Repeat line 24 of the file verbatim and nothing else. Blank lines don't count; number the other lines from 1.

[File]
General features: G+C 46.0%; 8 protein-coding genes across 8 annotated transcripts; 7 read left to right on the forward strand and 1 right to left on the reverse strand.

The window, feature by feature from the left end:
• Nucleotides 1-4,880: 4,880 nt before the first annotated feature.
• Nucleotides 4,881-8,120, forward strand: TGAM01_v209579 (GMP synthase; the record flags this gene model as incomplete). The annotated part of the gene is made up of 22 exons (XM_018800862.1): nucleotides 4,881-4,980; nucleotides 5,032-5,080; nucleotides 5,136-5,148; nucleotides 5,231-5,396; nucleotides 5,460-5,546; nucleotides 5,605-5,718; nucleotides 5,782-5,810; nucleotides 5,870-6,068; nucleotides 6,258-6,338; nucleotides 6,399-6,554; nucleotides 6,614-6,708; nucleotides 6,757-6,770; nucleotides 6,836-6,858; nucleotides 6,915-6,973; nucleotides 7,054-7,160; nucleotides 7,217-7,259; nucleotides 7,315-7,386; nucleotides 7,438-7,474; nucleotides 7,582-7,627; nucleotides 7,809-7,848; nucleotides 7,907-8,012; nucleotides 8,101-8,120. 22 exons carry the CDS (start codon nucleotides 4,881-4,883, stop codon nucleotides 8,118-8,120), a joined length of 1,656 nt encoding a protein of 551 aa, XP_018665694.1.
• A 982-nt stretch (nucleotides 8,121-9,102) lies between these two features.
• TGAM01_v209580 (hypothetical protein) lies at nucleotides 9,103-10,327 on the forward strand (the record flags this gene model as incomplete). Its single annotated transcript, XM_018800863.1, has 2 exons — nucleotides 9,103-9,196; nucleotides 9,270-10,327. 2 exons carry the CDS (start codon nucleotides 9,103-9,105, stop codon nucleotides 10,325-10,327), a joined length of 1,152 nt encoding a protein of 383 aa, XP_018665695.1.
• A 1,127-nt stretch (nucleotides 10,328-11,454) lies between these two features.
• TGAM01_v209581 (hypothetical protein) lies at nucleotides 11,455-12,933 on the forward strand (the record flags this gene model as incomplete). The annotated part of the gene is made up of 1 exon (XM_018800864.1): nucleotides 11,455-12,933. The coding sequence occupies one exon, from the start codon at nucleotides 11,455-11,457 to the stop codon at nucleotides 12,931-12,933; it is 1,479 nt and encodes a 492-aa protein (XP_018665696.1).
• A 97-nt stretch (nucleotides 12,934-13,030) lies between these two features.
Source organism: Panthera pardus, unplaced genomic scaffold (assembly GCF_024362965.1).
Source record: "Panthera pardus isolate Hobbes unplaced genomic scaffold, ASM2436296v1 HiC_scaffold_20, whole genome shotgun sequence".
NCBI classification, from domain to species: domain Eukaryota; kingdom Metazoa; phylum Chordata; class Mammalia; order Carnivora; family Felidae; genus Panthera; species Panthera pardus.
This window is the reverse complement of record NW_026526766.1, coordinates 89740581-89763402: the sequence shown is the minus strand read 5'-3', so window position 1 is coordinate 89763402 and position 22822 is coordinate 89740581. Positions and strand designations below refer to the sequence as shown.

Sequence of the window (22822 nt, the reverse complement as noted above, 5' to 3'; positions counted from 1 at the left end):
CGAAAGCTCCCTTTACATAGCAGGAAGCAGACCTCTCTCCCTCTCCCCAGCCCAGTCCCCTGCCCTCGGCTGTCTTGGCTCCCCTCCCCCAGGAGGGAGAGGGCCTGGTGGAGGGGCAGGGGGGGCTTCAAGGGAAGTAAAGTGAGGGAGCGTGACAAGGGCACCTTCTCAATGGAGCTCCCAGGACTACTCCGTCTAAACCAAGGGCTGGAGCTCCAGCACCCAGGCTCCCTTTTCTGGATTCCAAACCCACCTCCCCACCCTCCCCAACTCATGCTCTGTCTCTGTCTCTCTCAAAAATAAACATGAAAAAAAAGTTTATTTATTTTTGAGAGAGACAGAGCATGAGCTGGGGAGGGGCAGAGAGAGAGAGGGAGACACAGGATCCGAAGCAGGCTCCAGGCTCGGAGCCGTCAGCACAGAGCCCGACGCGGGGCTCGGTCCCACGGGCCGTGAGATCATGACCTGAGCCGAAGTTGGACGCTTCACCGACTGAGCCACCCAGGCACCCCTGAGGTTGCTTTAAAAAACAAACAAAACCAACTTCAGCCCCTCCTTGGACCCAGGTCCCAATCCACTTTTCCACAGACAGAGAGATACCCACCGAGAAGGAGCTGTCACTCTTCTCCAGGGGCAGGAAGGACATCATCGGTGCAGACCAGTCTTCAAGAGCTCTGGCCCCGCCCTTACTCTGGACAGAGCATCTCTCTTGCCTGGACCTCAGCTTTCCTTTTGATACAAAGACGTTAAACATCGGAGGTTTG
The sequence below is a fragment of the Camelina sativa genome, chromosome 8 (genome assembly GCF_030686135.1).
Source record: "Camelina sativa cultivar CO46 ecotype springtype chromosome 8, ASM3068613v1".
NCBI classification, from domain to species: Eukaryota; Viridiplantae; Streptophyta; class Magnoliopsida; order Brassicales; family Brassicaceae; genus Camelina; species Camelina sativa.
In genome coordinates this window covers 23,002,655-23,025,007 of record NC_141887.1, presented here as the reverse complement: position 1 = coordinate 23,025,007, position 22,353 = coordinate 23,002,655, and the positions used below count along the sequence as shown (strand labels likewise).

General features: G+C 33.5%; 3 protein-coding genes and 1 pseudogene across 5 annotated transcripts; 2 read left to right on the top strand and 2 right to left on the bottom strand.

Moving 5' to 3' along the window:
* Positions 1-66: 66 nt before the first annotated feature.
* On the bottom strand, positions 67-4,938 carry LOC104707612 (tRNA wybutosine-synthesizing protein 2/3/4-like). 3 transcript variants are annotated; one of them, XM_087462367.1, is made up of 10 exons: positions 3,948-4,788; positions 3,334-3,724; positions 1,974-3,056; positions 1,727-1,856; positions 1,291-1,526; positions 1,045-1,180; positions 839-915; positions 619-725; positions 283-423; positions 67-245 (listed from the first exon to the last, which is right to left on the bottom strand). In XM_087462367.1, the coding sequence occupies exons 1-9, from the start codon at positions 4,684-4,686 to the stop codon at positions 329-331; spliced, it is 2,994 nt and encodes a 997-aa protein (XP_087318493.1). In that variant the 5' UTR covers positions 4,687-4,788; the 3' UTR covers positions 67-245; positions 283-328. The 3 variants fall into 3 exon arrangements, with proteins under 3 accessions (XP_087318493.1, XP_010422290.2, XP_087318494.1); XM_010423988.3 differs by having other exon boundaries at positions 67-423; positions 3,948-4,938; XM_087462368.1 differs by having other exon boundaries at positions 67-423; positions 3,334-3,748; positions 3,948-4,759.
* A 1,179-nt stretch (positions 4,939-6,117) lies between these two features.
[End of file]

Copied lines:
* A 1,179-nt stretch (positions 4,939-6,117) lies between these two features.